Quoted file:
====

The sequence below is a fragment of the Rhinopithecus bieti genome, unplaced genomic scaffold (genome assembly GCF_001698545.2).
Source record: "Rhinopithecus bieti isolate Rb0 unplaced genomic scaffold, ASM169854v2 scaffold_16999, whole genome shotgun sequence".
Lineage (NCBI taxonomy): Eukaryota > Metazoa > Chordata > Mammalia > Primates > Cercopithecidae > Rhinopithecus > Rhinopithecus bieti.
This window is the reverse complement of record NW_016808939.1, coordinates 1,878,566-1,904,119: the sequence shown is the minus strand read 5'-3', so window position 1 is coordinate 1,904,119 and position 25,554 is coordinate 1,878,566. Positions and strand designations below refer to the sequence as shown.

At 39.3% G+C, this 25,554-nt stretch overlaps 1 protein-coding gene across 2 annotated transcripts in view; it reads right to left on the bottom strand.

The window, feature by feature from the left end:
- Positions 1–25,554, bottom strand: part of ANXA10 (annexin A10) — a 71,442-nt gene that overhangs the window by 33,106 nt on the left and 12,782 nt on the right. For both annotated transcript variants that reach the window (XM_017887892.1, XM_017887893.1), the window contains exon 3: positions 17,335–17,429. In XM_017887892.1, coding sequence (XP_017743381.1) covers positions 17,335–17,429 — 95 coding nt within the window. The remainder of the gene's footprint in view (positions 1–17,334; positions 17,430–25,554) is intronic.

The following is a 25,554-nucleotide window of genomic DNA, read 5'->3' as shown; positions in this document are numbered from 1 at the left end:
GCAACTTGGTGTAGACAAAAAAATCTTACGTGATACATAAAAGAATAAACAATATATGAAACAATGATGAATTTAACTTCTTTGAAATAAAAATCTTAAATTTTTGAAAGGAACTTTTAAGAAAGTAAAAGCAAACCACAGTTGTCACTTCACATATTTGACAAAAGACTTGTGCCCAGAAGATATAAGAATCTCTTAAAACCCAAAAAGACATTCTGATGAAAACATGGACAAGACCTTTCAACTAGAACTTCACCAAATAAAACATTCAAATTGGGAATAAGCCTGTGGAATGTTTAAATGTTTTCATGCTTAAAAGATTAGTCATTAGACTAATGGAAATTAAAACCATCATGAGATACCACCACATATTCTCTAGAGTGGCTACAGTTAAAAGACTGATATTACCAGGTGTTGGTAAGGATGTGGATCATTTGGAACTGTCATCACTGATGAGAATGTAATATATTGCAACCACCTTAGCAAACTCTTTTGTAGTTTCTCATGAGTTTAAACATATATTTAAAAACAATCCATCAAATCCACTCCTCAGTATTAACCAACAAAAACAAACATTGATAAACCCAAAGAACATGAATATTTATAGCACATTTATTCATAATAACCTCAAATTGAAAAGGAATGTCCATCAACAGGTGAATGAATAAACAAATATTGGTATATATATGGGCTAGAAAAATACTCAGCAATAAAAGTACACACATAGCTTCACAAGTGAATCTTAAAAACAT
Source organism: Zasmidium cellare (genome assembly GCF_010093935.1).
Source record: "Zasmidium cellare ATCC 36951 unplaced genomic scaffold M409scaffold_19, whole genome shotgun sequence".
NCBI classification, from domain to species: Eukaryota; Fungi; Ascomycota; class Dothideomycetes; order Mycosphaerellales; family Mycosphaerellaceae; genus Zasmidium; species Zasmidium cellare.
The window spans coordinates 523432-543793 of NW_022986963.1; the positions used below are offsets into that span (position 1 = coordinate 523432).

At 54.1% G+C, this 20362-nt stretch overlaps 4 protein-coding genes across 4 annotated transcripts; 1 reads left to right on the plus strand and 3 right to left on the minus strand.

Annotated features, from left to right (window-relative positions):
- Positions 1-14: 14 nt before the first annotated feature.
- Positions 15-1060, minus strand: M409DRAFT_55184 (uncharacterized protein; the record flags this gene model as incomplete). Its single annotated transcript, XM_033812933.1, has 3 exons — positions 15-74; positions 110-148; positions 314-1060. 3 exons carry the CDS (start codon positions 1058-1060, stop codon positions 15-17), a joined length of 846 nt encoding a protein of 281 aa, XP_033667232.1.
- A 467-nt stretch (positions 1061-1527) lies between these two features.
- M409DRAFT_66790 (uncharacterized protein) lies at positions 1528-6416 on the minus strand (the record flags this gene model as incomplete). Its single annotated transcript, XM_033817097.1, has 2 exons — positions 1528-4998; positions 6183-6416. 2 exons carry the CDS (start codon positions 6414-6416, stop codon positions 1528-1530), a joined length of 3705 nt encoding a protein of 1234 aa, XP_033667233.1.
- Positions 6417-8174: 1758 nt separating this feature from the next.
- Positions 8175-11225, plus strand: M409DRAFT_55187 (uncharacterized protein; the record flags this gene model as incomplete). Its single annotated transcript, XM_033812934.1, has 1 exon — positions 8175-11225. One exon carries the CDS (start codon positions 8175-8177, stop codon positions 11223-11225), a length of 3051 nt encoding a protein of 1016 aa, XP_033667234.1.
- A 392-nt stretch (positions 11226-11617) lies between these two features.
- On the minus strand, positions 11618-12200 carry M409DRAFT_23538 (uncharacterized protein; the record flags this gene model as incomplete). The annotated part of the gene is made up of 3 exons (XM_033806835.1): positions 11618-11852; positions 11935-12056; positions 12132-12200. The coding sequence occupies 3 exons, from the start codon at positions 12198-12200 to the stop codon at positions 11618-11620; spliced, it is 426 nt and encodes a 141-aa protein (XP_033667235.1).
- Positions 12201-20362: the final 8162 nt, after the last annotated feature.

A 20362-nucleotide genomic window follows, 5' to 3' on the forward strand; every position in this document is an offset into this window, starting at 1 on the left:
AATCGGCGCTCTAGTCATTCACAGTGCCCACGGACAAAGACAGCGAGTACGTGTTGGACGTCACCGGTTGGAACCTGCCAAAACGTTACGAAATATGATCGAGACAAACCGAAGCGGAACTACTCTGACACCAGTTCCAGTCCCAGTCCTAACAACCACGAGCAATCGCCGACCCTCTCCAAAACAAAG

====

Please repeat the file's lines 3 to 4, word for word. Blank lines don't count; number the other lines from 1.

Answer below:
Lineage (NCBI taxonomy): Eukaryota > Metazoa > Chordata > Mammalia > Primates > Cercopithecidae > Rhinopithecus > Rhinopithecus bieti.
This window is the reverse complement of record NW_016808939.1, coordinates 1,878,566-1,904,119: the sequence shown is the minus strand read 5'-3', so window position 1 is coordinate 1,904,119 and position 25,554 is coordinate 1,878,566. Positions and strand designations below refer to the sequence as shown.